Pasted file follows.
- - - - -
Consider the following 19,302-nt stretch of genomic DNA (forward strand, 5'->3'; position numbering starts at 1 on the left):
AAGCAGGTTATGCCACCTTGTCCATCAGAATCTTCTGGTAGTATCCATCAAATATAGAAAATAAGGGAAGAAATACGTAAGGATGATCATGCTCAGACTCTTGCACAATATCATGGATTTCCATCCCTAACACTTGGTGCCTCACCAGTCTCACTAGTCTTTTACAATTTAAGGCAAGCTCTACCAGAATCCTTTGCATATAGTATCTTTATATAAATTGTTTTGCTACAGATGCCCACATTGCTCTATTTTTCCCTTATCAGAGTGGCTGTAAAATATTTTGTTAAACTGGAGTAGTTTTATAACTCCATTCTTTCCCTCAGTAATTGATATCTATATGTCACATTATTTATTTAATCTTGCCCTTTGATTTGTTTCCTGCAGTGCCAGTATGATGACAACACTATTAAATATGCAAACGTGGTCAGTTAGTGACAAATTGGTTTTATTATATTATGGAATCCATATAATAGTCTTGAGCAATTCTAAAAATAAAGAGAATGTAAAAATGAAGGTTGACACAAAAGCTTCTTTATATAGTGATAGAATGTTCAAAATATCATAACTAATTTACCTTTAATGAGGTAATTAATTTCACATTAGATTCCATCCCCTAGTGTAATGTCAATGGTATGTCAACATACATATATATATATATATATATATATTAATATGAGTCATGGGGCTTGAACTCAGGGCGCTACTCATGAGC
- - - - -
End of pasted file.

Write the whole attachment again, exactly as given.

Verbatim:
Consider the following 19,302-nt stretch of genomic DNA (forward strand, 5'->3'; position numbering starts at 1 on the left):
AAGCAGGTTATGCCACCTTGTCCATCAGAATCTTCTGGTAGTATCCATCAAATATAGAAAATAAGGGAAGAAATACGTAAGGATGATCATGCTCAGACTCTTGCACAATATCATGGATTTCCATCCCTAACACTTGGTGCCTCACCAGTCTCACTAGTCTTTTACAATTTAAGGCAAGCTCTACCAGAATCCTTTGCATATAGTATCTTTATATAAATTGTTTTGCTACAGATGCCCACATTGCTCTATTTTTCCCTTATCAGAGTGGCTGTAAAATATTTTGTTAAACTGGAGTAGTTTTATAACTCCATTCTTTCCCTCAGTAATTGATATCTATATGTCACATTATTTATTTAATCTTGCCCTTTGATTTGTTTCCTGCAGTGCCAGTATGATGACAACACTATTAAATATGCAAACGTGGTCAGTTAGTGACAAATTGGTTTTATTATATTATGGAATCCATATAATAGTCTTGAGCAATTCTAAAAATAAAGAGAATGTAAAAATGAAGGTTGACACAAAAGCTTCTTTATATAGTGATAGAATGTTCAAAATATCATAACTAATTTACCTTTAATGAGGTAATTAATTTCACATTAGATTCCATCCCCTAGTGTAATGTCAATGGTATGTCAACATACATATATATATATATATATATATATTAATATGAGTCATGGGGCTTGAACTCAGGGCGCTACTCATGAGC